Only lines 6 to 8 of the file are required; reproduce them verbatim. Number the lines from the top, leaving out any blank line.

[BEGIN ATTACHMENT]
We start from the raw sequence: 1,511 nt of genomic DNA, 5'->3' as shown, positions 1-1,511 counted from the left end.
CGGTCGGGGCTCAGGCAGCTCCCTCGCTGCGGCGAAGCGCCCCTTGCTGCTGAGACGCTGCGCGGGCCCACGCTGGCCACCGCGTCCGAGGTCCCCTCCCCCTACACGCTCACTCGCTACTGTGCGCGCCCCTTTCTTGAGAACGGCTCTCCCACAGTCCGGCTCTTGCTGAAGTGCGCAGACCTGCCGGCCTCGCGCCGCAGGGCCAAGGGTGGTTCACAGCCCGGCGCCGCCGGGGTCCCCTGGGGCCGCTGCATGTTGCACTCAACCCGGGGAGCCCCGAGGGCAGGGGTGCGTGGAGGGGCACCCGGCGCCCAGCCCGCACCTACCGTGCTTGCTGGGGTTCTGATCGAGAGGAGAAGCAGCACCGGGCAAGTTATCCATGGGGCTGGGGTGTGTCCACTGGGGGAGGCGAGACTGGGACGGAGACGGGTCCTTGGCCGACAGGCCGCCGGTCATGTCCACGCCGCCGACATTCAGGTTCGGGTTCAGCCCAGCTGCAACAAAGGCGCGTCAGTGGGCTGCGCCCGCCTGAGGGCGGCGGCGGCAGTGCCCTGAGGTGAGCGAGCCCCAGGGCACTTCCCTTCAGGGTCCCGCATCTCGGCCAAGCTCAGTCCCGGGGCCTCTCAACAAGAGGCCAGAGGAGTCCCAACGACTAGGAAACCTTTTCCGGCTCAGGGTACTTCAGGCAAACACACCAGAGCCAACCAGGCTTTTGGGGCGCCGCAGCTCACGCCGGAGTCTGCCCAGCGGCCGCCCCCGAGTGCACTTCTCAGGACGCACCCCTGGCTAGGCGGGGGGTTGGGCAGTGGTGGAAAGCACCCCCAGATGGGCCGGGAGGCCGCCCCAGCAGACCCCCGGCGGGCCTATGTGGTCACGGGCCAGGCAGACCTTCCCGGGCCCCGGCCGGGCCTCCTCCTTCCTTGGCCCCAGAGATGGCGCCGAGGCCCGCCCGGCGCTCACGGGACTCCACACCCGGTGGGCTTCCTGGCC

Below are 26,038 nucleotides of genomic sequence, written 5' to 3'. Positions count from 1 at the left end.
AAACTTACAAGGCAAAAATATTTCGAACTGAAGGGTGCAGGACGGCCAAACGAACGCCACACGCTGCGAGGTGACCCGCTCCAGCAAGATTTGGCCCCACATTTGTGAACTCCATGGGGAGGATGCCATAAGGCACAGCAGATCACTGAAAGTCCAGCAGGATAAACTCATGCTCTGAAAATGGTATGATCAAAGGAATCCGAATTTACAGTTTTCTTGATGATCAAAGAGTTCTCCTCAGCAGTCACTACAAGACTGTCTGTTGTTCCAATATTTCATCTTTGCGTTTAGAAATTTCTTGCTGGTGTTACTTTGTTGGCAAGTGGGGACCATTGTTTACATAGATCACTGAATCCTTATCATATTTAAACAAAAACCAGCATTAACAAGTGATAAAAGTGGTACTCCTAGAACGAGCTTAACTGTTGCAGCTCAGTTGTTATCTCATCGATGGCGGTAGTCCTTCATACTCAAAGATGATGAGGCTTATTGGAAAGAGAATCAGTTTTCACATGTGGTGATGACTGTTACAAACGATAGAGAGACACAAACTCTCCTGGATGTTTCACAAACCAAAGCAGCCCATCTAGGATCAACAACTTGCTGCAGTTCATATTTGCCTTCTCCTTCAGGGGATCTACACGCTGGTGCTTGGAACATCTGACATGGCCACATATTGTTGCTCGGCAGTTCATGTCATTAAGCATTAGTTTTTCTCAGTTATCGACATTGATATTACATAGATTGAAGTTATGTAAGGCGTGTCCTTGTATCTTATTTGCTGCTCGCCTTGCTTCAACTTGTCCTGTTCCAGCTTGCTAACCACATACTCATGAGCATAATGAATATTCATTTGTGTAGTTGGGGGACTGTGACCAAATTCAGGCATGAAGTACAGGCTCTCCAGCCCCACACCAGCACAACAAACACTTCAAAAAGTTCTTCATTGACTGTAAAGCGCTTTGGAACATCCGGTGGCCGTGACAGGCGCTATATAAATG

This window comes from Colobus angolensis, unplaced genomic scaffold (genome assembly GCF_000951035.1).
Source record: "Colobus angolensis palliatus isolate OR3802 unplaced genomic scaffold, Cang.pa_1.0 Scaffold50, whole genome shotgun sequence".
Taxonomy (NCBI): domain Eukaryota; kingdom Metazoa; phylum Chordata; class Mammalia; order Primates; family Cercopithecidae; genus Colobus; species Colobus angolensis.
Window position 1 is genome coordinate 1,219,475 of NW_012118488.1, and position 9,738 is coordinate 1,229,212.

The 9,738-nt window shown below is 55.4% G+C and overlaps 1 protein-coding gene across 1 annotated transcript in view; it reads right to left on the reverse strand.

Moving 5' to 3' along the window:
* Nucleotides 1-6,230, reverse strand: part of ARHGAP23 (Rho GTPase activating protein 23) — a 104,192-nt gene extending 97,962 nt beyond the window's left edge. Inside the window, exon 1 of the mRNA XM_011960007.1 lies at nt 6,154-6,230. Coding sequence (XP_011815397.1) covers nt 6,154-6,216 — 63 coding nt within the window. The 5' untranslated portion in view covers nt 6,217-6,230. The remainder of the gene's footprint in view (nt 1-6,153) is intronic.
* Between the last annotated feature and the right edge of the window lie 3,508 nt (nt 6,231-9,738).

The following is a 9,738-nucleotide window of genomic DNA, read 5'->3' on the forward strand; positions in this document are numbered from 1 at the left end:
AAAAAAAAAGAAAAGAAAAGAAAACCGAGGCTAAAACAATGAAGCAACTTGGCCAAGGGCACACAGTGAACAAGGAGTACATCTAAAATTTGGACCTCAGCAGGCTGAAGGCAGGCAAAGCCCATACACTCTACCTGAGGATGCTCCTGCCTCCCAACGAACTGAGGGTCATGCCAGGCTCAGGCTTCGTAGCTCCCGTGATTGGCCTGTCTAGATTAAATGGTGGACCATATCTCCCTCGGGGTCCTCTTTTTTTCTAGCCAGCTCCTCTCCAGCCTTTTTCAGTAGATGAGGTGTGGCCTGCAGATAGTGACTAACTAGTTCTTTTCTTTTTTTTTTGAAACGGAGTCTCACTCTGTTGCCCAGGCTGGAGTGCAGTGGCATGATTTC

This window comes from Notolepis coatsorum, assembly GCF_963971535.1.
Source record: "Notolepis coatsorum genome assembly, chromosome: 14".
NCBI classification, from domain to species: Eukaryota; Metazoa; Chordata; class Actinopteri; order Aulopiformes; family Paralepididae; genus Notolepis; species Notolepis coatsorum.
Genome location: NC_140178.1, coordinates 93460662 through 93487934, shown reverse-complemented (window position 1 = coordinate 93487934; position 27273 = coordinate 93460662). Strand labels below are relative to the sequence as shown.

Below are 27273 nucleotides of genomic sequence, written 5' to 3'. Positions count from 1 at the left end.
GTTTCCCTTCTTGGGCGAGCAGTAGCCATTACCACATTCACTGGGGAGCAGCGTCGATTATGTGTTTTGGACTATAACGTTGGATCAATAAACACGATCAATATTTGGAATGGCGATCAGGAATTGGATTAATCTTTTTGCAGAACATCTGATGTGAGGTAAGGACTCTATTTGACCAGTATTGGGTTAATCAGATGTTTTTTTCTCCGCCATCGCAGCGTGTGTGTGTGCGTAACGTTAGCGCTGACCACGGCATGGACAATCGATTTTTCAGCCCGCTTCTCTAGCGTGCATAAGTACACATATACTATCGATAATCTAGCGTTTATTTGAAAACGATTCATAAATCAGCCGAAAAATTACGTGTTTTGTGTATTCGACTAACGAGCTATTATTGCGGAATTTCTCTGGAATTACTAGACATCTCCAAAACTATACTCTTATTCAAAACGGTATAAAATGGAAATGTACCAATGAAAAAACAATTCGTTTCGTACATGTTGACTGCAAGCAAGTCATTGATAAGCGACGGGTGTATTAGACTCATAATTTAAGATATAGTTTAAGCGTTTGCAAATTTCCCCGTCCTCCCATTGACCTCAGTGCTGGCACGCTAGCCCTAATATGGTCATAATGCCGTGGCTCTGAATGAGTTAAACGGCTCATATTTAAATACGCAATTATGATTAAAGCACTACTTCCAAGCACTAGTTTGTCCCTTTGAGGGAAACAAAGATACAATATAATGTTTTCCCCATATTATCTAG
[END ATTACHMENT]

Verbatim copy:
Source record: "Colobus angolensis palliatus isolate OR3802 unplaced genomic scaffold, Cang.pa_1.0 Scaffold50, whole genome shotgun sequence".
Taxonomy (NCBI): domain Eukaryota; kingdom Metazoa; phylum Chordata; class Mammalia; order Primates; family Cercopithecidae; genus Colobus; species Colobus angolensis.
Window position 1 is genome coordinate 1,219,475 of NW_012118488.1, and position 9,738 is coordinate 1,229,212.